Leverage for the Next Generations: How to Build Credit Effectively

According to a study done by Sallie Mae recently, the younger generations, from teens to young adults, are much more likely to make payments by debit card, cash, or mobile transfer (Venmo, Paypal), than by credit card. In fact, only around 50% of them have credit cards at all. This statistic is leaving some analysts, like those at Fortune magazine (Bloomberg) wondering if credit cards will soon go the way of the video store or Toys R Us. But what are some possible reasons for this shift away from debt lending instruments in young adults, and what lessons can they learn to ensure that picking one up doesn’t lead them to further financial struggles?

One of the big reasons that can easily be identified as an answer to the first question is the looming student loan debt floating over most of those adults’ heads. The average student leaving college in 2017 had roughly $28,650 in student loan debt. On top of this, about 11% of outstanding student loans were 90 days or more delinquent or in default. With the risks of this debt compiling and carrying out, students and young people entering the workforce are less concerned about credit scores and more concerned on making sure they can pay their monthly loan amount, on top of any other recurring expenses. However, the one piece of good news coming out of paying these student loans is that by doing so, one can build up significant credit that will help take the place of missing out on credit card payments. While this avenue won’t leave much room to start borrowing to buy discretionary items, making these payments on time and for the right amount will allow young folk to build a strong credit foundation for the future.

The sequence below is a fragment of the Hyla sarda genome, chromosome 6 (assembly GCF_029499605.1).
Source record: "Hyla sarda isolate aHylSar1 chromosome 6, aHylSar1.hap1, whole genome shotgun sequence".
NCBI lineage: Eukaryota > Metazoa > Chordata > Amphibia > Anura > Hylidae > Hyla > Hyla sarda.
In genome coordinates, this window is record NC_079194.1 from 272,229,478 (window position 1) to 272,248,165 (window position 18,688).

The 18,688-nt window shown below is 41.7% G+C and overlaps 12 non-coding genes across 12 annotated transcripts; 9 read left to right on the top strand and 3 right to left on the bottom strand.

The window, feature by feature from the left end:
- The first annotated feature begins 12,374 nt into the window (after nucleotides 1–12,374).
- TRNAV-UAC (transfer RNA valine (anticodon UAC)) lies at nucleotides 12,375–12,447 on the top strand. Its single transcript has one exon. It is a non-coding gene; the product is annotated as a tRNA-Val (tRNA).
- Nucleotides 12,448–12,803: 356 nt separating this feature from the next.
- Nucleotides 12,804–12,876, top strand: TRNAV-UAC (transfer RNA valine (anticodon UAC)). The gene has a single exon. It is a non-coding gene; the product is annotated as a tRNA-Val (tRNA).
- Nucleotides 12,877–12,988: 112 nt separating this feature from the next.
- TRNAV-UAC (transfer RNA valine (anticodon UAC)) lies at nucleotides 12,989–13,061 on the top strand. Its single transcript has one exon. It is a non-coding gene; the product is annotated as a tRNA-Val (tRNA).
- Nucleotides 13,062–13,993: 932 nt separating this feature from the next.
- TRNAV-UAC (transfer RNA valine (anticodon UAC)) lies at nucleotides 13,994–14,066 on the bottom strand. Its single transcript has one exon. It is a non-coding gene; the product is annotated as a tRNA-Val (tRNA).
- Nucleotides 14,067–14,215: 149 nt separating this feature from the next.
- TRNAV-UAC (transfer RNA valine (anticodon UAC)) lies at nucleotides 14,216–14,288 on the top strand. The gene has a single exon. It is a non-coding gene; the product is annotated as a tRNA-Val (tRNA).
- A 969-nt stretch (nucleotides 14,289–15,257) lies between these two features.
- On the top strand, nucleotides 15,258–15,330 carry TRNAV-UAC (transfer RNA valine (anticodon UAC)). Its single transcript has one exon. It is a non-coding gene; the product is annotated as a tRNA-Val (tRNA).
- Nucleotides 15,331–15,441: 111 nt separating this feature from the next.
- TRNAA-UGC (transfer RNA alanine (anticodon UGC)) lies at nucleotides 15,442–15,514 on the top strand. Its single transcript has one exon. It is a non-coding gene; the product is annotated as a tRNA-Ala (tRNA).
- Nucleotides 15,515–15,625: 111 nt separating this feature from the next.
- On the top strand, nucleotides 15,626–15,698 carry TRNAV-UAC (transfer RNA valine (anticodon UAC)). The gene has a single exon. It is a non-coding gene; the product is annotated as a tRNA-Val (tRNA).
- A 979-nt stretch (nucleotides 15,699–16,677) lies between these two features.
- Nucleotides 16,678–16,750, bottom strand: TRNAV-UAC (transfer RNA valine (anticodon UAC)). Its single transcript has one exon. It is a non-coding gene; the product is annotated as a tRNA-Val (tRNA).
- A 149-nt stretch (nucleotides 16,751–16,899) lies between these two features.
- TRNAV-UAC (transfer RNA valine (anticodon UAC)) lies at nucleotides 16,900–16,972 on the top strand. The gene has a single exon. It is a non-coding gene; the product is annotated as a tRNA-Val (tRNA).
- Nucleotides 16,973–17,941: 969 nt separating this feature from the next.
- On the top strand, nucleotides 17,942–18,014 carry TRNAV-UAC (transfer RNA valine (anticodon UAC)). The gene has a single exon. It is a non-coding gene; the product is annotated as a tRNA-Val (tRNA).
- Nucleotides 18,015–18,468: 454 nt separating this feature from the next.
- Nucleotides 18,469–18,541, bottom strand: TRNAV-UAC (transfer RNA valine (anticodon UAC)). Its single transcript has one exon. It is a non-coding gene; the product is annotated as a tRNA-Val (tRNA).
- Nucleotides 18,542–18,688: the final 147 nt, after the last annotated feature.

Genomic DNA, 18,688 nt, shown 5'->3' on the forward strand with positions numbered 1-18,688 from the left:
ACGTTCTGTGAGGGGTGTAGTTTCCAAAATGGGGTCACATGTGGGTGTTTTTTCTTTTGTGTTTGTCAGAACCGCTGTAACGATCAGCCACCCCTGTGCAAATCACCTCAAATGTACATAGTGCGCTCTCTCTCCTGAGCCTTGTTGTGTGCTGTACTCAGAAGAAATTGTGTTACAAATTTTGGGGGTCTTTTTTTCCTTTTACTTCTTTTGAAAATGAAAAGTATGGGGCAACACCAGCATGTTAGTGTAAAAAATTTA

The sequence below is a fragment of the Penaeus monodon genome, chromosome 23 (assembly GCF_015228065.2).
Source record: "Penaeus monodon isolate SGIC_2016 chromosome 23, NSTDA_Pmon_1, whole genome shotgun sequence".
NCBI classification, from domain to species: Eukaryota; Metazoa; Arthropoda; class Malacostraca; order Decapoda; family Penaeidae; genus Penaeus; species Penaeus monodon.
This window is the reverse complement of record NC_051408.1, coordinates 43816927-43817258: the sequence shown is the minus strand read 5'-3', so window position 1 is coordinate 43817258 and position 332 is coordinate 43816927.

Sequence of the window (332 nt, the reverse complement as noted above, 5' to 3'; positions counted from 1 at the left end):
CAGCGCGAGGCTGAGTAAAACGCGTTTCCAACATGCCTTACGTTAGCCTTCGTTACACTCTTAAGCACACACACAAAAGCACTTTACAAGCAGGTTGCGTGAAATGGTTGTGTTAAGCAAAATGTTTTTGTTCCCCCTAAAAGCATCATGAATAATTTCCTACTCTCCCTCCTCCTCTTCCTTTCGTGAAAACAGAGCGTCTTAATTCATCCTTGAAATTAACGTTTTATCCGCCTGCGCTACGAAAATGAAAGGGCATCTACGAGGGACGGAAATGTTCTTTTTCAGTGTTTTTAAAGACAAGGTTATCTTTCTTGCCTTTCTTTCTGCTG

In addition to student loans, many other issues impede those looking to get a credit card early. In 2009, the Credit Card Accountability Responsibility and Disclosure Act set forth a precedent that banks needed to have more stringent policies with which they lend money, including not offering credit cards to anyone under the age of 21 without a co-signer or proof of income. Even if these are available, with little to no credit history available, some will be turned down for credit card offers. However, most companies offer some sort of secured debt instruments at the least which ask for a deposit upfront as a collateral credit limit. These will allow those with low or new credit scores to earn it while keeping the banks/credit card companies from being at risk. One additional method for those who choose not to use these types of cards is simply to be added as an authorized user on a parent’s credit card. While at a slower pace, this can help out a young person get started even if they don’t use it at all.

Additionally, once their credit is established and starts going in the right direction, they must remain diligent to avoid having what they worked for diminished. There are many different factors that go into a person’s score, however following some key principles will be more than enough to continue pushing this score up:

  1. Use 30% max of the allowed total credit line. This 30% rule is used to ensure that one’s spending habits are in-line with how much they can borrow.